The need for scientific rigour

Written by YRK Reddy | Updated: Sep 1 2007, 03:46am hrs
The bashing of credit rating agencies appears to have acquired the status of a ritual coinciding with systemic crisis. It happened in the light of the Asian financial crisis and later in the context of the Enron scam. The typical issues raised are on conflicts of interests, lack of transparency, underserved fees, and that they create barriers that give them oligopolistic status. These accusations have resurfaced now, as reflected in comments by several US senators in the context of the subprime mortgage crisis in the US. Rating agencies have been held responsible for promoting predatory lending in an atmosphere of poor oversight and regulation. They have been called gate openers among gatekeepers.

To an academic, the problem appears to be that they have been using unscientific processes that are made to look robust by using mathematical models and computer simulations. It is an old illusionary trick. Since the mid 1990s, financial institutions have begun to use various mechanisms to transfer their credit risks, particularly to insurance companies and pension funds which remain more opaque than others. Thus, it is no wonder that while Enron collapsed, its financiers did not take the same knock the risk had been passed on. With new and esoteric financial products getting invented and patented, the risk is getting farther and farther from its primary source.

The longer the chain, the more complex it gets, and less transparent and indeed less meaningful. In the end, the values may indeed be more than the underlying assets. This is happening exactly at a time when globalisation demands a credible rating market, and when even regulators are being led (hopefully not nose-led) by such assessments. As The Economist had ominously commented as far back as in November 2002, The agencies traditional role of rating debt securities has been stretched to cover a growing list of exotic instruments dreamt up by investment banks, including collateralized debt obligations, which are a way of taking a bundle of credit risks and slicing them into layers that carry different levels of risk.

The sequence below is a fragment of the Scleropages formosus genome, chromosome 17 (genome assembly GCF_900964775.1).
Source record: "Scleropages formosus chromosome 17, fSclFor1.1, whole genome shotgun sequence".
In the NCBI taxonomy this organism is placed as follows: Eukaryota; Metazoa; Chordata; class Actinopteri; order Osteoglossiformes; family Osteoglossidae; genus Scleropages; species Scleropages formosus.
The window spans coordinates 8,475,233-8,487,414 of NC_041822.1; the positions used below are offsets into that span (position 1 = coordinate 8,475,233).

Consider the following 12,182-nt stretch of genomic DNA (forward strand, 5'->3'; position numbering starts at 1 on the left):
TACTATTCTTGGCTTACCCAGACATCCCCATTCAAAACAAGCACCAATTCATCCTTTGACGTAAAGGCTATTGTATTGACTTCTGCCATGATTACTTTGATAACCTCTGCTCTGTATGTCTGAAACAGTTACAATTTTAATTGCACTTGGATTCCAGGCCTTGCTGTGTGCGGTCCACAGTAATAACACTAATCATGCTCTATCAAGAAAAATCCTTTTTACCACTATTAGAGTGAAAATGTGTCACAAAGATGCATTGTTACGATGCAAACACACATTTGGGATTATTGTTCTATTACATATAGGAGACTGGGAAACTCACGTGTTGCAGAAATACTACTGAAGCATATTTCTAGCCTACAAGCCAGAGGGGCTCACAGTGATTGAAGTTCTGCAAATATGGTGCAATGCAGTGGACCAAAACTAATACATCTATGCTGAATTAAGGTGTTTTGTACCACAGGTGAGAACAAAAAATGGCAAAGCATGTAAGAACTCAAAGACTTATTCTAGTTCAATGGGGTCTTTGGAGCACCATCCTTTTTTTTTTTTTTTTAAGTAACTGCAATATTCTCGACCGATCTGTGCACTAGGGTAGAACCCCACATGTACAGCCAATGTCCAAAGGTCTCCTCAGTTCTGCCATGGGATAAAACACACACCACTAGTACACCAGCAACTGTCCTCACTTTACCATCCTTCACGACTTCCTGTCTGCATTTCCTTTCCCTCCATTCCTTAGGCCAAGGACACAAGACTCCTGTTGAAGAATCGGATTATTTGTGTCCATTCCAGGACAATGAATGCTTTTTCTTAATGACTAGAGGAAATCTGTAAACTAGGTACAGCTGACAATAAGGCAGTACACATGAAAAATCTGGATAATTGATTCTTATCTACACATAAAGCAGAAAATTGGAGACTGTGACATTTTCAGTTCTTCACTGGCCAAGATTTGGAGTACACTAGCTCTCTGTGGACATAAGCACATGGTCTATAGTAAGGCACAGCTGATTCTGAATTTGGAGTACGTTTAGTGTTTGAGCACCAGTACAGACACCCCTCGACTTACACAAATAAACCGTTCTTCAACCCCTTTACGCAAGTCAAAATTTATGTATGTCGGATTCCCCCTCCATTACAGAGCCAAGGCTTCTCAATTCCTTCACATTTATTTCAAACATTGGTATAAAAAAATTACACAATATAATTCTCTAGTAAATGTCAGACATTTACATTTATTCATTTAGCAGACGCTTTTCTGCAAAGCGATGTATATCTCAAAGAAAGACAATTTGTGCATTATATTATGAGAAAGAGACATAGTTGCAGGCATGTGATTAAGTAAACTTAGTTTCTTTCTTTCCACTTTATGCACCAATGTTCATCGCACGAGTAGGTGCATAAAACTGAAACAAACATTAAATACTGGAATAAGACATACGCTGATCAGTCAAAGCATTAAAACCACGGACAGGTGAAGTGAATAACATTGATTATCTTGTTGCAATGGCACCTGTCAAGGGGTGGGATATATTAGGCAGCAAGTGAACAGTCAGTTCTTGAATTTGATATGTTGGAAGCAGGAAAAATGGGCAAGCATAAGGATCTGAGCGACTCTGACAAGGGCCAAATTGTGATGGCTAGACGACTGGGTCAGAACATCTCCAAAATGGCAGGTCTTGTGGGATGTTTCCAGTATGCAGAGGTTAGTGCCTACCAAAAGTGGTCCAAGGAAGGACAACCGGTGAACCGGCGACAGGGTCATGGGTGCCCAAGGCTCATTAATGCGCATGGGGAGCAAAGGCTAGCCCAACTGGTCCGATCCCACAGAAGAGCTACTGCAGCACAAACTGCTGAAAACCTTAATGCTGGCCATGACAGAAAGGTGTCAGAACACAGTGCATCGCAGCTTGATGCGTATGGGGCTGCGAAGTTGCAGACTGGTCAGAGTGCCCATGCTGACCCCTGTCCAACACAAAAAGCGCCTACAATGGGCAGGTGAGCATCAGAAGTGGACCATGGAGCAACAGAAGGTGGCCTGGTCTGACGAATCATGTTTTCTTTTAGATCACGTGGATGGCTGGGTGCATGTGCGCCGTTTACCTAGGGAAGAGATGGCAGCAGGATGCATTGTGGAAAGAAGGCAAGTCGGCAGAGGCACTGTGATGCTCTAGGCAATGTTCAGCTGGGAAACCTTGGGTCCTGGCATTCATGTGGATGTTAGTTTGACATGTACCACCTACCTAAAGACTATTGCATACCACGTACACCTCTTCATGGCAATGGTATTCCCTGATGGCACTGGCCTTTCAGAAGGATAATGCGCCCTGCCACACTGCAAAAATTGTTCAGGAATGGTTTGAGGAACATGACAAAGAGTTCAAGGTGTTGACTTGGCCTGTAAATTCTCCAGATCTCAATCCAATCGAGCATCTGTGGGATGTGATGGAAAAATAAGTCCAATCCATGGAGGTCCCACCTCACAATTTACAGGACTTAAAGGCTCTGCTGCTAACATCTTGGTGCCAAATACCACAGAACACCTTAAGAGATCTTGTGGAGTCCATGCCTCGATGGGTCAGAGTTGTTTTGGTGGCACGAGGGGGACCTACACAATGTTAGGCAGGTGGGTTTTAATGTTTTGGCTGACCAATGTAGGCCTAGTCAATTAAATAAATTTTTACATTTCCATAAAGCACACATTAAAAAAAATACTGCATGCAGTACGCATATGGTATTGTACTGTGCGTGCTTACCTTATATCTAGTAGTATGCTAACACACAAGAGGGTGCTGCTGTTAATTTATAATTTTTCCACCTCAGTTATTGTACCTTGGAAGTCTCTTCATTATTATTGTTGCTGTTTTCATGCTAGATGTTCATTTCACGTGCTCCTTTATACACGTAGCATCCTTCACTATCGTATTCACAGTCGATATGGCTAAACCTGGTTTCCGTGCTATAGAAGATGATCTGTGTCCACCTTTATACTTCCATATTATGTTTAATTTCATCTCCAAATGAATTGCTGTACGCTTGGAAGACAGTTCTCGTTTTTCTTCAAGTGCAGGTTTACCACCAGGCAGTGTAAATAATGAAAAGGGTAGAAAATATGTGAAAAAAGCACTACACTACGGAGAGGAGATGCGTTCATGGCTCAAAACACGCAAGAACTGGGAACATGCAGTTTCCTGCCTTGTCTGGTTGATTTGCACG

Rating agencies will be loath to admit that they are out of touch with reality on assumptions of risks, prices, defaults, recovery rates, recovery periods and so on, with these new products. They just do not have the datathe rating products would fail tests of validity and reliability.

This was evident in the manner in which even a less risky service such as corporate governance rating was introduced, flaunted, and later withdrawn in some markets because of poor validity. Currently, there is no system by which sufficient scientific rigour can be ensured for the processes adopted by credit rating agencies in an increasingly choppy environment.

The Technical Committee of the International Organization of Securities Commissions had issued a Code of Conduct Fundamentals for Credit Rating Agencies. It calls for measures to improve the quality and integrity of the rating processindependence and avoidance of conflicts of interest; responsibilities to investors and issuers; disclosure of the Code of Conduct and communication with market participants. The first, indeed, would be more important than the rest. It calls upon agencies to use rating methodologies that are rigorous, systematic, and, where possible result in ratings that can be subjected to some form of objective validation based on historical experience. Some of the new services being rendered evidently fail this fundamental. But then, credit rating agencies have also enjoyed a governance system where they are immune to civil and criminal liability and malfeasance. The conditions overall appear to encourage moral hazard to worrisome extents.

Rating agencies play an important role in regular debt. It is the complex structures, of which greedy intermediaries are so fond, that pose worries. We need scientific rigour and higher transparency, plus greater accountability, before things go seriously wrong.